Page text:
RNAi is a highly conserved molecular pathway triggered by the presence of intracytoplasmic double-stranded RNA (dsRNA) that results in the cleavage of RNA molecules with sequence homologous to the dsRNA. In insects, RNAi is a major antiviral pathway that modulates arbovirus infection. Keene et al (2004) and Campbell et al (2008) used dsRNA injection to show that transient knockdown of key RNAi components increases viral loads in individual mosquitoes. Titers of O'nyong-nyong virus (ONNV) in Anopheles gambiae and Sindbis virus in Aedes aegypti were higher if Argonaute-2 or Dicer-2 expression was silenced [6,7]. These studies show that RNAi restricts replication of an arbovirus in the mosquito.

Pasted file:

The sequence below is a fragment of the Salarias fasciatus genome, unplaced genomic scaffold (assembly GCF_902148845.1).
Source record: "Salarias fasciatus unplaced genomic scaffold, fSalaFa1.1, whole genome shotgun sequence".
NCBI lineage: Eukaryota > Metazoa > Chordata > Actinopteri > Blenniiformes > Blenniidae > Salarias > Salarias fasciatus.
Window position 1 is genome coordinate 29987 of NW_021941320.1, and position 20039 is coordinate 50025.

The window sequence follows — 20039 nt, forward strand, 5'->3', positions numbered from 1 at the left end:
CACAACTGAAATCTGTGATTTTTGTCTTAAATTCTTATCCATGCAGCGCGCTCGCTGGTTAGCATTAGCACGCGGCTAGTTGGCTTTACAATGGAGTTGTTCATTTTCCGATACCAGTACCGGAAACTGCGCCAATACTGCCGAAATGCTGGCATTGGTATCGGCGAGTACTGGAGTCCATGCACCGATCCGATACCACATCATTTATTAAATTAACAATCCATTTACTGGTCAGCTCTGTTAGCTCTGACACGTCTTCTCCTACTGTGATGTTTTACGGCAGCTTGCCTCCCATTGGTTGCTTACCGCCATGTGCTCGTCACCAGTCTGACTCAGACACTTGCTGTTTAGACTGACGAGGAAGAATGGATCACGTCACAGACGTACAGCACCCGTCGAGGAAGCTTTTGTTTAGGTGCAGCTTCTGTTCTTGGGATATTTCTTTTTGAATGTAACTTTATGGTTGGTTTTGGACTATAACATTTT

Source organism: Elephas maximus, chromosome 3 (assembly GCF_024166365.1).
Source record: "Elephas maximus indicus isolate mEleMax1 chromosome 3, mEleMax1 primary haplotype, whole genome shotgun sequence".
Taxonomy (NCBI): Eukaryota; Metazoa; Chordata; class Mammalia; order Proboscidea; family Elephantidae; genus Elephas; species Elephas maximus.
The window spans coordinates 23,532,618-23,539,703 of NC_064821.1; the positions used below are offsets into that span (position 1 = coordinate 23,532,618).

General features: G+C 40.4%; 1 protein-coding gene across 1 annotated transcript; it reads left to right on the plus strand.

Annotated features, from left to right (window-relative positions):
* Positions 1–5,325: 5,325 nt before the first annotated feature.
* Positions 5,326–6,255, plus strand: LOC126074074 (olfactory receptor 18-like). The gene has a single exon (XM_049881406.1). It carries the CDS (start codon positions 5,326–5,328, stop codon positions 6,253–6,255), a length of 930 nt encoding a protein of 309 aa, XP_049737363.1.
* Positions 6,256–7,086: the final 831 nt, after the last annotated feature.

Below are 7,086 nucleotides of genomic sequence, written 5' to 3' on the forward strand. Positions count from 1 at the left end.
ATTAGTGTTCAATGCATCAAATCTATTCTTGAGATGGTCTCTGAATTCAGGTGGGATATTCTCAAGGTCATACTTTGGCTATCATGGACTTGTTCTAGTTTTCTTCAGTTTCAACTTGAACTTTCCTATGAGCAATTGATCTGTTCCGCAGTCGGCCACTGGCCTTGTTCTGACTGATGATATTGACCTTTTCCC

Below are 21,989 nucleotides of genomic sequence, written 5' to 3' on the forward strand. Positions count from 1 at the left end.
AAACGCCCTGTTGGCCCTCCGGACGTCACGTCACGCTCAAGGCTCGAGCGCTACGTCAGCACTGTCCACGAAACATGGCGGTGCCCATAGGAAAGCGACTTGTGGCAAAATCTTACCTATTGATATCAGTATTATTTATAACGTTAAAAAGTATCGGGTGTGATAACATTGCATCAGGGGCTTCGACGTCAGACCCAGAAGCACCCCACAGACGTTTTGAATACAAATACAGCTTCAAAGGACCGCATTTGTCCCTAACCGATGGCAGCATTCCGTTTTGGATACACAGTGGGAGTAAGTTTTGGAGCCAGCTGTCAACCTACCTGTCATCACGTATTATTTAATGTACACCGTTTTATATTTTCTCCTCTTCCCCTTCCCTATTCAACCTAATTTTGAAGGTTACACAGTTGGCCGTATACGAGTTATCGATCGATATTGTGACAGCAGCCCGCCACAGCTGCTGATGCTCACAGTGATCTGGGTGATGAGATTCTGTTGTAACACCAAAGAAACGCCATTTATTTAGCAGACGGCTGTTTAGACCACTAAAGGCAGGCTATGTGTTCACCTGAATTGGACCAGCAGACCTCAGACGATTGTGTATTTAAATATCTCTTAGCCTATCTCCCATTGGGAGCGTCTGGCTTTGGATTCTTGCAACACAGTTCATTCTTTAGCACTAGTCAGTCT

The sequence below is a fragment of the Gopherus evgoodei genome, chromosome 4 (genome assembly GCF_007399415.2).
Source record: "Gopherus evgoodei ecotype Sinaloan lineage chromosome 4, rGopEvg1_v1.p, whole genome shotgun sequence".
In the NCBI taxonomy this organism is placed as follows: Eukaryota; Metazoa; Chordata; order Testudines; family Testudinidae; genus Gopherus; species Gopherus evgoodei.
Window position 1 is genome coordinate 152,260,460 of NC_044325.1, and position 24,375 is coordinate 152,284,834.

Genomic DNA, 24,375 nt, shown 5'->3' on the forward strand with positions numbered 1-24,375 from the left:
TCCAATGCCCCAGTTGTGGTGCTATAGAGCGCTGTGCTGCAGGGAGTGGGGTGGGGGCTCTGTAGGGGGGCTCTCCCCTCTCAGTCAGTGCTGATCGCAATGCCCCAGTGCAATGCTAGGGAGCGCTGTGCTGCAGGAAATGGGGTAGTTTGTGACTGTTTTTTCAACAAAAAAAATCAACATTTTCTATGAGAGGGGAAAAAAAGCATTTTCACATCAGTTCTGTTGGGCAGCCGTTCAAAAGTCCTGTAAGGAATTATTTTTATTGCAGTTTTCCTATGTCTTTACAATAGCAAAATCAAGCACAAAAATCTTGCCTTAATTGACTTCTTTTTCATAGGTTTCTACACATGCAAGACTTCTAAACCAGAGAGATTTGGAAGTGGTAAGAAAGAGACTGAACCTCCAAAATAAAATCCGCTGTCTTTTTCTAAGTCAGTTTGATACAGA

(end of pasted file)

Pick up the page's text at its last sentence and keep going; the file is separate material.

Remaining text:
During replication of the alphavirus genome, positive- and negative-sense RNAs form dsRNA intermediates that could be recognized and cleaved by Dicer-2. Alternatively, secondary structure of the positive-sense RNA genome may be targeted by the RNAi machinery, as was shown in plants infected with positive-sense, ssRNA viruses [8,9]. SINV-specific siRNAs of both polarities have been detected in infected mosquitoes with increased sense siRNAs being observed [6,10], suggesting secondary structure is the primary, but not only, molecular RNAi trigger. Thus SINV replication appears to be targeted by the RNAi response in mosquitoes. To date there have been no reports of SINV-encoded proteins that interfere with the RNAi response, although certain strains of SINV appear to be more or less refractory to RNAi in mosquito cells [6]. However, other insect viruses are known to contain RNAi suppressors that aid in their replication via suppression of the RNAi response. The B2 protein from the insect-pathogenic FHV is a potent viral suppressor of RNA silencing (VSR) that binds to dsRNA as a dimer in a sequence-independent manner and can bind a range of dsRNA sizes [11,12]. The generic and promiscuous nature of dsRNA binding by B2, evidenced by its ability to inhibit RNAi in plants, nematodes, and insects, makes it an excellent candidate to study the effects of RNAi suppression in mosquitoes [13-16].